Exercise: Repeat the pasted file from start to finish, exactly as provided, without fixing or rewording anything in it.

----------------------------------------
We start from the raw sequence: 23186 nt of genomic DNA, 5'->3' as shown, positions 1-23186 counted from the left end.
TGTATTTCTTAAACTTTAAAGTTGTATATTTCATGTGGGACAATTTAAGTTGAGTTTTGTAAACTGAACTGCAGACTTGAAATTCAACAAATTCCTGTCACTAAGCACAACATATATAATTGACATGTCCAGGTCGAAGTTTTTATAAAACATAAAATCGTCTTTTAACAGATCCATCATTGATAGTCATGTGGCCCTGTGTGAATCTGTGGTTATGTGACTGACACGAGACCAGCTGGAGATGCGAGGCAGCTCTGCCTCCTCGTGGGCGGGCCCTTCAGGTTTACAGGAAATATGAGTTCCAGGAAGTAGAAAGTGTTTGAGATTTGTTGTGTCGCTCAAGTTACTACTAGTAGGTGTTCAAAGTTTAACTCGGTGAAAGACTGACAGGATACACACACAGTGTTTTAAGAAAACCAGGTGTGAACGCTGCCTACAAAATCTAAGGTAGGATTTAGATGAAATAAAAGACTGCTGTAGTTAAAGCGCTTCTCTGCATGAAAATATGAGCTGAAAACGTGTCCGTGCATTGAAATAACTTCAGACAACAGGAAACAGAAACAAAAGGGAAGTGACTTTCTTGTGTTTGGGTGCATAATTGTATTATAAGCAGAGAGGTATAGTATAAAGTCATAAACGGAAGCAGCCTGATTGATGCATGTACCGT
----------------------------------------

We start from the raw sequence: 23186 nt of genomic DNA, 5'->3' as shown, positions 1-23186 counted from the left end.
TGTATTTCTTAAACTTTAAAGTTGTATATTTCATGTGGGACAATTTAAGTTGAGTTTTGTAAACTGAACTGCAGACTTGAAATTCAACAAATTCCTGTCACTAAGCACAACATATATAATTGACATGTCCAGGTCGAAGTTTTTATAAAACATAAAATCGTCTTTTAACAGATCCATCATTGATAGTCATGTGGCCCTGTGTGAATCTGTGGTTATGTGACTGACACGAGACCAGCTGGAGATGCGAGGCAGCTCTGCCTCCTCGTGGGCGGGCCCTTCAGGTTTACAGGAAATATGAGTTCCAGGAAGTAGAAAGTGTTTGAGATTTGTTGTGTCGCTCAAGTTACTACTAGTAGGTGTTCAAAGTTTAACTCGGTGAAAGACTGACAGGATACACACACAGTGTTTTAAGAAAACCAGGTGTGAACGCTGCCTACAAAATCTAAGGTAGGATTTAGATGAAATAAAAGACTGCTGTAGTTAAAGCGCTTCTCTGCATGAAAATATGAGCTGAAAACGTGTCCGTGCATTGAAATAACTTCAGACAACAGGAAACAGAAACAAAAGGGAAGTGACTTTCTTGTGTTTGGGTGCATAATTGTATTATAAGCAGAGAGGTATAGTATAAAGTCATAAACGGAAGCAGCCTGATTGATGCATGTACCGT